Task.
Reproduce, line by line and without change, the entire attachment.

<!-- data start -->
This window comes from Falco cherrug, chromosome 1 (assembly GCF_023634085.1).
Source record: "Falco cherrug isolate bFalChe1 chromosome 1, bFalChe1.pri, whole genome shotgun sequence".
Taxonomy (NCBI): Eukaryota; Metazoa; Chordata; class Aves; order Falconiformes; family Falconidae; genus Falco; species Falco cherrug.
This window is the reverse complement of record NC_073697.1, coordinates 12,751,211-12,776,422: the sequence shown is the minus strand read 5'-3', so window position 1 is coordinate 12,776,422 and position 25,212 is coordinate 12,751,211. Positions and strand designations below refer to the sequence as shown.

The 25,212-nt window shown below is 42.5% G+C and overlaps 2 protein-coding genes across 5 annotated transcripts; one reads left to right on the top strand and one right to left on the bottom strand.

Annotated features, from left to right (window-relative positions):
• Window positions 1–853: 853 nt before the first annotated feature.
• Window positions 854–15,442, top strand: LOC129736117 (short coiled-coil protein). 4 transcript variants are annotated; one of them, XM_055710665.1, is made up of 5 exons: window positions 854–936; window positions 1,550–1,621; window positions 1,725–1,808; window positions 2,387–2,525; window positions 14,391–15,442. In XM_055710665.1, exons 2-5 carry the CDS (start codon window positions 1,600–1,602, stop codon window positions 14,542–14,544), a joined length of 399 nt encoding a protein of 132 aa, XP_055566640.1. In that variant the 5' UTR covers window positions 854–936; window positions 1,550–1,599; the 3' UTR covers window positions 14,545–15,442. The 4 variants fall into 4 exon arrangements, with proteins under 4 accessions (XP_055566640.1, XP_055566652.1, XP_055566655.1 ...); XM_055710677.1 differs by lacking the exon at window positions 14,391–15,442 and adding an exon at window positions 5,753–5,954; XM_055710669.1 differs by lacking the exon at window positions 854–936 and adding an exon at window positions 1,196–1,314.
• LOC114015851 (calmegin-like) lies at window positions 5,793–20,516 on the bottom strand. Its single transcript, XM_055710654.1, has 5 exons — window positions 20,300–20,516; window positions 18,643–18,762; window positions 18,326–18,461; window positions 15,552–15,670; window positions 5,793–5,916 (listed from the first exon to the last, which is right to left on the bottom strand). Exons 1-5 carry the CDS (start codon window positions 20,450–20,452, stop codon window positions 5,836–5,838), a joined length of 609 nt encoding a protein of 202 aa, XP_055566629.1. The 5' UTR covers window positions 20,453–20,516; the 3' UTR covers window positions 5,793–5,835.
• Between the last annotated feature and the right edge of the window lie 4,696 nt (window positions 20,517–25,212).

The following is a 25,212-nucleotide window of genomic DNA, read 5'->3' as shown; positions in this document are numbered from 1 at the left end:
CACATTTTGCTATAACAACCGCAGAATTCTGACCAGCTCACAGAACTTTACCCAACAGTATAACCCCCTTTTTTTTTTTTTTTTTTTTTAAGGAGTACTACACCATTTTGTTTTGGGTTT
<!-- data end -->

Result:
This window comes from Falco cherrug, chromosome 1 (assembly GCF_023634085.1).
Source record: "Falco cherrug isolate bFalChe1 chromosome 1, bFalChe1.pri, whole genome shotgun sequence".
Taxonomy (NCBI): Eukaryota; Metazoa; Chordata; class Aves; order Falconiformes; family Falconidae; genus Falco; species Falco cherrug.
This window is the reverse complement of record NC_073697.1, coordinates 12,751,211-12,776,422: the sequence shown is the minus strand read 5'-3', so window position 1 is coordinate 12,776,422 and position 25,212 is coordinate 12,751,211. Positions and strand designations below refer to the sequence as shown.

The 25,212-nt window shown below is 42.5% G+C and overlaps 2 protein-coding genes across 5 annotated transcripts; one reads left to right on the top strand and one right to left on the bottom strand.

Annotated features, from left to right (window-relative positions):
• Window positions 1–853: 853 nt before the first annotated feature.
• Window positions 854–15,442, top strand: LOC129736117 (short coiled-coil protein). 4 transcript variants are annotated; one of them, XM_055710665.1, is made up of 5 exons: window positions 854–936; window positions 1,550–1,621; window positions 1,725–1,808; window positions 2,387–2,525; window positions 14,391–15,442. In XM_055710665.1, exons 2-5 carry the CDS (start codon window positions 1,600–1,602, stop codon window positions 14,542–14,544), a joined length of 399 nt encoding a protein of 132 aa, XP_055566640.1. In that variant the 5' UTR covers window positions 854–936; window positions 1,550–1,599; the 3' UTR covers window positions 14,545–15,442. The 4 variants fall into 4 exon arrangements, with proteins under 4 accessions (XP_055566640.1, XP_055566652.1, XP_055566655.1 ...); XM_055710677.1 differs by lacking the exon at window positions 14,391–15,442 and adding an exon at window positions 5,753–5,954; XM_055710669.1 differs by lacking the exon at window positions 854–936 and adding an exon at window positions 1,196–1,314.
• LOC114015851 (calmegin-like) lies at window positions 5,793–20,516 on the bottom strand. Its single transcript, XM_055710654.1, has 5 exons — window positions 20,300–20,516; window positions 18,643–18,762; window positions 18,326–18,461; window positions 15,552–15,670; window positions 5,793–5,916 (listed from the first exon to the last, which is right to left on the bottom strand). Exons 1-5 carry the CDS (start codon window positions 20,450–20,452, stop codon window positions 5,836–5,838), a joined length of 609 nt encoding a protein of 202 aa, XP_055566629.1. The 5' UTR covers window positions 20,453–20,516; the 3' UTR covers window positions 5,793–5,835.
• Between the last annotated feature and the right edge of the window lie 4,696 nt (window positions 20,517–25,212).

The following is a 25,212-nucleotide window of genomic DNA, read 5'->3' as shown; positions in this document are numbered from 1 at the left end:
CACATTTTGCTATAACAACCGCAGAATTCTGACCAGCTCACAGAACTTTACCCAACAGTATAACCCCCTTTTTTTTTTTTTTTTTTTTTAAGGAGTACTACACCATTTTGTTTTGGGTTT